A letter written by Captain Stevenson at Lynch's ferry near the San Jacinto Battlefield, April 23, 1836 to his brother in Shelbyville, Bedford County, Tennessee was published June 14, 1836 in Volume 2, No. 81 of The Herald of New York City, that paper stating that the letter was first printed in the Nashville (Tennessee) Banner, but did not furnish the date of its publication. Following is a copy of the letter: Lynch Ferry, (Texas) 23rd April. Santa Anna not meeting with any opposition in his march through the county, pushed on from the Brazos River with about six hundred of his best soldiers, to take possession of Galveston Bay, the only port in Texas which he had not in his possession. Houston, aware of his intention, and who was then on the Brazos River, sixty miles above the position of the enemy, determined to pursue Santa Anna, expecting to come up with him about Harrisburg by forced marches. We arrived at that place on the evening of the 18th inst., but the enemy had left for Galveston Bay. General Houston, to facilitate our movements, left all baggage, wagons and the sick at Harrisburg, under the charge of about three hundred men, and by marching all night on the 19th, on the morning of the 20th came within sight of the enemy. We immediately took possession of a strong position on the bank of Buffalo Bayou, and the enemy came on to attack us, but were repulsed by the discharge of two four pounder cannon loaded with grape and canister shot. They then returned into a heavy body of timber about a mile on our front, and remained there until the next morning, the 21st inst., when they reinforced by about five hundred and fifty men under Gen. Cos. We were then certain of being attacked in the course of the day, but towards evening, Gen. Houston seeing that they did not intend bringing on the attack, and fearing they would receive reinforcements, determined to attack them on their own ground. With this intention, he formed his little army into three divisions, with our artillery in front, and marched on to the attack. The left wing commanded by Col. Sherman, were first attacked by a heavy fire of musketry from the timber, when the center and right wing commanded Col. Burleson and Gen. Houston, marched forward until a discharge of grape and canister from the enemy's artillery in front, which we at last were obliged to charge, and the battle became general along the lines, we rushed forward with great impetuosity, jumped the enemy's breastworks, the Alamo being our war cry, took possession of their artillery, and drove them from their position. Our rifles then committed dreadful havoc among them, and they gave way in every direction, we kept up the pursuit until night, scarcely one escaped, about five hundred is said to have been killed, among them many officers of distinction and among Gen. Cos. Santa Anna was taken yesterday morning about seven miles from the place, his Adjutant General and Secretary, with Col. Almonte, and many officers were taken the evening after the battle was over. Our force of about seven hundred and fifty men engaged in the battle, and our loss was seven killed, and about twenty wounded. Never was there a greater victory according to the number of men engaged, and the results are glorious for the army and prospects of TEXAS.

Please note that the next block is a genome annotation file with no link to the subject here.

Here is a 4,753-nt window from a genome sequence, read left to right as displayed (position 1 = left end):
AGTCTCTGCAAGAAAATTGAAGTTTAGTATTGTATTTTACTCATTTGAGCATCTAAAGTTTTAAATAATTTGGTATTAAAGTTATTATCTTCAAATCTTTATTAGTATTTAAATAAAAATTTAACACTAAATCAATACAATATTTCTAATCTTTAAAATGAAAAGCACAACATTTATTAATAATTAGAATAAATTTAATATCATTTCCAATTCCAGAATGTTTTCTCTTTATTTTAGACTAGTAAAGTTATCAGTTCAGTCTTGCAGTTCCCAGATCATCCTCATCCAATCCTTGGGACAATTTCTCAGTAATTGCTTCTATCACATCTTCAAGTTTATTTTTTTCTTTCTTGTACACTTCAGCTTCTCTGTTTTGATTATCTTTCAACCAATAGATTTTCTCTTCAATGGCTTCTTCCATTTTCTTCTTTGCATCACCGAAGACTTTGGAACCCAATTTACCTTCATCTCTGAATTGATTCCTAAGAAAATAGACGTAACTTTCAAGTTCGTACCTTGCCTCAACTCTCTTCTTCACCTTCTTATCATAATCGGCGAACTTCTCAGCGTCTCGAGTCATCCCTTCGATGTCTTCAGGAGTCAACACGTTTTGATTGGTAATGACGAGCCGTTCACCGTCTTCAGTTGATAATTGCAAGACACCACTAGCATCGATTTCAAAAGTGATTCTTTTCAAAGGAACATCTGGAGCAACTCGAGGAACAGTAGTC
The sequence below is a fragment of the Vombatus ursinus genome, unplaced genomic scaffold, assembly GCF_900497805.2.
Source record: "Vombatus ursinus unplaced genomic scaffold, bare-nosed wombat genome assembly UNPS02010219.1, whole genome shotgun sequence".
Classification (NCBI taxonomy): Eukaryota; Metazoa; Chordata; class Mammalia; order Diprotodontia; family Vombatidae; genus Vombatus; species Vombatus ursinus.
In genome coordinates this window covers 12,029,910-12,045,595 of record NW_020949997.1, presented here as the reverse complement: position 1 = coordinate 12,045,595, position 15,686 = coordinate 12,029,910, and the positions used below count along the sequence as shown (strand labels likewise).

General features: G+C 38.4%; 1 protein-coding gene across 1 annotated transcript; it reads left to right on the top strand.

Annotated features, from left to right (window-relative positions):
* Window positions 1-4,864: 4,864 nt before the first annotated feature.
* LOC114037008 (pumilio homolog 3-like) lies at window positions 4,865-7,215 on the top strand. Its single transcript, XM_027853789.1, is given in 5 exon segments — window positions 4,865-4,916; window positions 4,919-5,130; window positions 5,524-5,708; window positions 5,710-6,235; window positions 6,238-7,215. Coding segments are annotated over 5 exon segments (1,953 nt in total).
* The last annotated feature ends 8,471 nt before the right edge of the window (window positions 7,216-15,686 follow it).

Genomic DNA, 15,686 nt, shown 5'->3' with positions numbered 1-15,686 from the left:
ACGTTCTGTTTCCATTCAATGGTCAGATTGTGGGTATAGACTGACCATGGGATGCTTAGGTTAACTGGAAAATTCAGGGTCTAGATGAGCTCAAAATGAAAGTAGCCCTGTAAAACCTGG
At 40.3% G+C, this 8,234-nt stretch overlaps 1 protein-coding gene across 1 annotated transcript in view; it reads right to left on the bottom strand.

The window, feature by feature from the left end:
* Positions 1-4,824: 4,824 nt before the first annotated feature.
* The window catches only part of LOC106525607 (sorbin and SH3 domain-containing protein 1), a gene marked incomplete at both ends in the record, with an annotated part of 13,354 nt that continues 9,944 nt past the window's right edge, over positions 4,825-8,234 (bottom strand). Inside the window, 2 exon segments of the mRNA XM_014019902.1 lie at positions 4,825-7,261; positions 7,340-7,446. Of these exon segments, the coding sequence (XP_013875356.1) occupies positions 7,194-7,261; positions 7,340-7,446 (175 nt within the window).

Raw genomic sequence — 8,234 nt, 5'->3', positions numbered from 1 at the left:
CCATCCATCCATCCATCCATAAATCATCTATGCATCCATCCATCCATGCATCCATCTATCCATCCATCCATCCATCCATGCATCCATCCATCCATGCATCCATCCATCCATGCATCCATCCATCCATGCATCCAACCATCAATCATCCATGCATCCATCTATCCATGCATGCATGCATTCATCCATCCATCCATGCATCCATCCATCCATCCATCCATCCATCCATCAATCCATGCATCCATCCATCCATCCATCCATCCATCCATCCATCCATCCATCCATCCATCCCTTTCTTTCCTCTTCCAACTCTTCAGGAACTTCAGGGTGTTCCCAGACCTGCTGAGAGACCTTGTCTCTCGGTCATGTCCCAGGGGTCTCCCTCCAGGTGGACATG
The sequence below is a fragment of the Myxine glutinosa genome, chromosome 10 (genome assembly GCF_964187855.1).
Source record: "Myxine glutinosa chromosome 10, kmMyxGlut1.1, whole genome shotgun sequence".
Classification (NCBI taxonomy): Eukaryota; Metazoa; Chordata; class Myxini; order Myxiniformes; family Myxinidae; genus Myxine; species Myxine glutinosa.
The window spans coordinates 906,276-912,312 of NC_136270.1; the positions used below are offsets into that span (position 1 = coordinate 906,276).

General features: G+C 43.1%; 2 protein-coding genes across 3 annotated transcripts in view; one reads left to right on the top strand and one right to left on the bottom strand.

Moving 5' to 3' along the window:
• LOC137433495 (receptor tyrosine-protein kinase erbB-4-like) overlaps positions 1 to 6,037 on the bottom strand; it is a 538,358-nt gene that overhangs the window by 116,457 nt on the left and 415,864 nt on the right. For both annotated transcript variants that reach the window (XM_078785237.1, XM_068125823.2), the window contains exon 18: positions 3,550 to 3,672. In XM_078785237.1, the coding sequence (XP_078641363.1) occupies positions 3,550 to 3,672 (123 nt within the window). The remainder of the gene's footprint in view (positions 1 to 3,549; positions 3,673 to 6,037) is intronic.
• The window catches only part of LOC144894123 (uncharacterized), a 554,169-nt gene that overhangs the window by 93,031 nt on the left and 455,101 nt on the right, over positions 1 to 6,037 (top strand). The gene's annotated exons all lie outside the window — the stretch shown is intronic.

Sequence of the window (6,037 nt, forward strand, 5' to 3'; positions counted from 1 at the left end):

I forgot to say that we had to march through the open prairie to come to their position, which was on the edge of the timber. Gen. Houston had two horses killed under him, and was shot through the leg. I commanded in the center division, a company who behaved with a great deal of bravery. Tell old Mr. Greer, of Sugar Creek, that his son Thomas was in the action, and behaved with much bravery.
Gen. Houston is about to treat with Santa Anna, and the war is probably at an end; and our independence will be acknowledged by the Mexican Government. Hurrah for Texas!
Written by Louis W. Kemp, between 1930 and 1952. Please note that typographical and factual errors have not been corrected from the original sketches. The biographies have been scanned from the original typescripts, a process that sometimes allows for mistakes in the new text. Researchers should verify the accuracy of the texts' contents through other sources before quoting in publications. Additional information on the veteran may be available in the Herzstein Library.
- Died in Battle: No
- Rank: First Lieutenant
- Company: First Regiment Texas Volunteers
- Battle Account: Letter published in the Nashville Banner, and The Herald [New York] on June 14, 1836; transcript in Kemp biography
- Date of Birth: 1805
- Birthplace: Ireland, County Tyrone, Strabane
- Origin: Tennessee
- Came to Texas: 1832 Fall
- Date of Death: 1843 Dec 8
- Other Battles: Goliad
- Donation Certificate: 690
- Profession: Merchant
- Wife: 1. ? Moseley; 2. Susan Ann Robinson Stevenson Gardner